Tuesday evening I tried out this double bladed paddle during a training session on Lady Bird Lake. It felt weird. Sheila Reiter photo

I’ve spent the past few weeks trying to get comfortable using a single-blade paddle, which is what I’ll be using most of the time during the Texas Water Safari in June.

But because the race is so long – 260 miles from San Marcos to Seadrift on the Texas coast – my teammates want to mix in a little double blading to break things up.  Tuesday night, teammate Sheila Reiter delivered a little trial by fire in the form of a double bladed training session on Lady Bird Lake.

We hauled the tandem canoe down to the water and she handed me two funky looking spoon-billed paddles that snapped together to make a double bladed paddle. After some land demonstrations, I got in the boat and felt like I was back at square one – tippy and awkward and completely out of my element. Again. I might as well have tried to use a giant double-ended spoon to scratch the backs of an imaginary pair of dogs swimming alongside the canoe.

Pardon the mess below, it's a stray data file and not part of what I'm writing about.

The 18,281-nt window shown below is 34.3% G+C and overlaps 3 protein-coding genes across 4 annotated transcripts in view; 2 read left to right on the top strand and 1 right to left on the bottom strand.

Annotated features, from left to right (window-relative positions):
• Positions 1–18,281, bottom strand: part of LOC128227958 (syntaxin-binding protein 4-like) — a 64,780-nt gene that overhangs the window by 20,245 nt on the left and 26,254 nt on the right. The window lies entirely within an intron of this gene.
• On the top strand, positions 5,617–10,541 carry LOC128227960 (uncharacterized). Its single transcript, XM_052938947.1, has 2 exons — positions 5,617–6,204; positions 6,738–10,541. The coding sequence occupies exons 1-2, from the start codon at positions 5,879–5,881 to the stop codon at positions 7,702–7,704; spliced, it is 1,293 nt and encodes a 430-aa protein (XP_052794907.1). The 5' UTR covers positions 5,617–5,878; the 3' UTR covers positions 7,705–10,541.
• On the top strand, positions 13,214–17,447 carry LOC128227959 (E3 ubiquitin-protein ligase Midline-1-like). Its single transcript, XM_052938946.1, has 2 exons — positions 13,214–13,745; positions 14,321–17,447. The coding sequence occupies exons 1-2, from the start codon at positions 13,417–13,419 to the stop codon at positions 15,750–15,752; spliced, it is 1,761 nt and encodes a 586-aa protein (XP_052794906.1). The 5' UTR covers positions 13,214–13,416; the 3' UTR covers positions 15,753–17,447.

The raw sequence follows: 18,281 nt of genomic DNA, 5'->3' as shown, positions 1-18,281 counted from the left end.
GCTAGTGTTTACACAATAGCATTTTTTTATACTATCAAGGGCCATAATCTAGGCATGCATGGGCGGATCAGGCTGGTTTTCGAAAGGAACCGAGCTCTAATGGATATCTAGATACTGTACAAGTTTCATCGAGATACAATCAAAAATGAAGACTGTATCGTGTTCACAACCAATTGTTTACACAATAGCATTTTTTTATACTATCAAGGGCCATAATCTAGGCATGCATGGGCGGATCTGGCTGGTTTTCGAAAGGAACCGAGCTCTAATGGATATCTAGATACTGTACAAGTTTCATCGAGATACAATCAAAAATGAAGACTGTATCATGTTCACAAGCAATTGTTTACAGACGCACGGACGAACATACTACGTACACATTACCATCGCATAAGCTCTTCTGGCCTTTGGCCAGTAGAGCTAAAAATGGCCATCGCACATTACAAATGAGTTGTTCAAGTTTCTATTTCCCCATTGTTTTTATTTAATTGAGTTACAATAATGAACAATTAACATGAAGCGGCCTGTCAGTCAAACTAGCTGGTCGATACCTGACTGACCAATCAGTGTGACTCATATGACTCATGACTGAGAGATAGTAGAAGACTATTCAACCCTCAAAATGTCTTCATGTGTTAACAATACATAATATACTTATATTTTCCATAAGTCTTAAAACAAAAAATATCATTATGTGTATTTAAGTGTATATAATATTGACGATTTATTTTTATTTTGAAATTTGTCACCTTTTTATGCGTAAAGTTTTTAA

We paddled to Red Bud Isle, turned a few circles, paddled down to MoPac, made another turn (I got to put my cross bow draw stroke into play) and then cruised back to the dock.

Just when I think I’m making progress, I’ve got plenty more to learn.


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